EcoBoost is Ford Motor Company’s new high-volume, affordable engine technology slated for a range of global vehicles – from small cars to large trucks.

Turbocharged direct-injection

Ford has developed a new high-volume and affordable engine technology destined to be featured in half a million Ford's, Lincoln's and Mercury's in the next five years. First car to kick off the new technology will be the Lincoln MKS sedan in 2009.

Ford's EcoBoost combines direct-injection and turbocharging, resulting in 20% better fuel economy, 15% lower CO2 emissions and better driving performance. The Ford Explorer America Concept will feature the new technology at the upcoming 2008 North American International Auto Show in Detroit.

The EcoBoost technology is used on affordable 4- and 6-cylinder engines which use regular gasoline. Derrick Kuzak, Ford’s group vice president of Global Product Development, explains the how's and why's in this video. Mr Kuzak said: “EcoBoost is meaningful because it can be applied across a wide variety of engine types in a range of vehicles, from small cars to large trucks. Compared with the current cost of diesel and hybrid technologies, customers in North America can expect to recoup their initial investment in a 4-cylinder EcoBoost engine through fuel savings in approximately 30 months.”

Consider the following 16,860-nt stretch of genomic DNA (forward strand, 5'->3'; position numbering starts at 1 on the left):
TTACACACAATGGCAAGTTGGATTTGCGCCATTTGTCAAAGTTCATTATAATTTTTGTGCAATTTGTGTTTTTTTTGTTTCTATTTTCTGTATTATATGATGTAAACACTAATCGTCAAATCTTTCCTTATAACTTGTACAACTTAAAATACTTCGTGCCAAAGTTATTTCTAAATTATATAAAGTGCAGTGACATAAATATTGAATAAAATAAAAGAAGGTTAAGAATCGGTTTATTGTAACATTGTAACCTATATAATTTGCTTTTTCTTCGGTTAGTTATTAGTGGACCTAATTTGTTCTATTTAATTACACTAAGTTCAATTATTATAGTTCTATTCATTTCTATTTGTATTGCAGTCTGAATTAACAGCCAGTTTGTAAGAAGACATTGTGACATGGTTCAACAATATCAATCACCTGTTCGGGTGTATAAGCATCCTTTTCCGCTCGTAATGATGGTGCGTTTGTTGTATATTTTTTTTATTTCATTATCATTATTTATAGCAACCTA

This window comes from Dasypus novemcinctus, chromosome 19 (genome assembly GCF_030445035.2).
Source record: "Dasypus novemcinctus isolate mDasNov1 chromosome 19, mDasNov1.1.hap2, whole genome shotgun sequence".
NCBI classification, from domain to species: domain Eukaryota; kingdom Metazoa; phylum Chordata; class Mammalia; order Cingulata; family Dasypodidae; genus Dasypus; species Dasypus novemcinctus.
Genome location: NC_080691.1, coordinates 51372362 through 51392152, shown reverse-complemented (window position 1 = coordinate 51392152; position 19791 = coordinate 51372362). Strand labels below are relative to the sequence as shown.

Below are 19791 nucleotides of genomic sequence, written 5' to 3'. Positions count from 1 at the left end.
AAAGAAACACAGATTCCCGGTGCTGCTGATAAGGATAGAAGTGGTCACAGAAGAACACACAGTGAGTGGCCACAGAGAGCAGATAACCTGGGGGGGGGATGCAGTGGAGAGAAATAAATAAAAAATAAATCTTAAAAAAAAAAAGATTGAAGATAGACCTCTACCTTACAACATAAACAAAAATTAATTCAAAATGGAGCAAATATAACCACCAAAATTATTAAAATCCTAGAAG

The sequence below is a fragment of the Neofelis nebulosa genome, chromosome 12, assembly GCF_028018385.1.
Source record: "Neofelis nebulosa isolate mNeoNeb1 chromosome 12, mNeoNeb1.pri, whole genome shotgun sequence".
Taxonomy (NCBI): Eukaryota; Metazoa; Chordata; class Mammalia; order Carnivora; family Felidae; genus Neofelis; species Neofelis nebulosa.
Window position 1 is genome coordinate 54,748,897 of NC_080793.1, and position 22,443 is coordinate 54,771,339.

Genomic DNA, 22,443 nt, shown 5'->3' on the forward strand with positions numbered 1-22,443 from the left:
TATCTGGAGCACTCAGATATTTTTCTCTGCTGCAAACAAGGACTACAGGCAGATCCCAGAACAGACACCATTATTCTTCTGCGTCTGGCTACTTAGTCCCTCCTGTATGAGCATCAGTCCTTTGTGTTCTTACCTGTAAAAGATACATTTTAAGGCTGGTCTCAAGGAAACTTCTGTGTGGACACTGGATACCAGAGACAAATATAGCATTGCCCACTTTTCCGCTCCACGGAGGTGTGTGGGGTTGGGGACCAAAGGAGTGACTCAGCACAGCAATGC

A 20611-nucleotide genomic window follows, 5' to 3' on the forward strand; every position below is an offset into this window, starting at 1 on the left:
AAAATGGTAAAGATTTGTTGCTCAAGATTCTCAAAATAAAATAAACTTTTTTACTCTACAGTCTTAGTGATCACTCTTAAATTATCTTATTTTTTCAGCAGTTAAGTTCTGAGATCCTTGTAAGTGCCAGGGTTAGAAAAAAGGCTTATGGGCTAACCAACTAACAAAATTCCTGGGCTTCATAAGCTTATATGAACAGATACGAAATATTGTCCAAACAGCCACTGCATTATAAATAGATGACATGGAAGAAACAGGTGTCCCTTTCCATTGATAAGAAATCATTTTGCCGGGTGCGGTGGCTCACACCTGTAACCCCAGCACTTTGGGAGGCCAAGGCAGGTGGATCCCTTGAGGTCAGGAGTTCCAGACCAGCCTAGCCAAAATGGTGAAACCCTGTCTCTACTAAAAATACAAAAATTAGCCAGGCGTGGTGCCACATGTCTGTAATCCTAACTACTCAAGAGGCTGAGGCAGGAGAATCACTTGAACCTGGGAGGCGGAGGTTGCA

Direct Injection technology supplies the engine with small and precise amounts of fuel, increasing fuel efficiency while the turbocharger uses waste energy from the exhaust gas to drive the turbines. All in all this means that the 3.5 liter twin-turbo V6 in the 2009 Lincoln MKS will produce 340 hp and more than 340 lb-ft of torque, the kind of performance you would normally associate with a V8.

Please read on for further details and stay tuned for live coverage (and tonnes of photos from the show floor) from Detroit next week!

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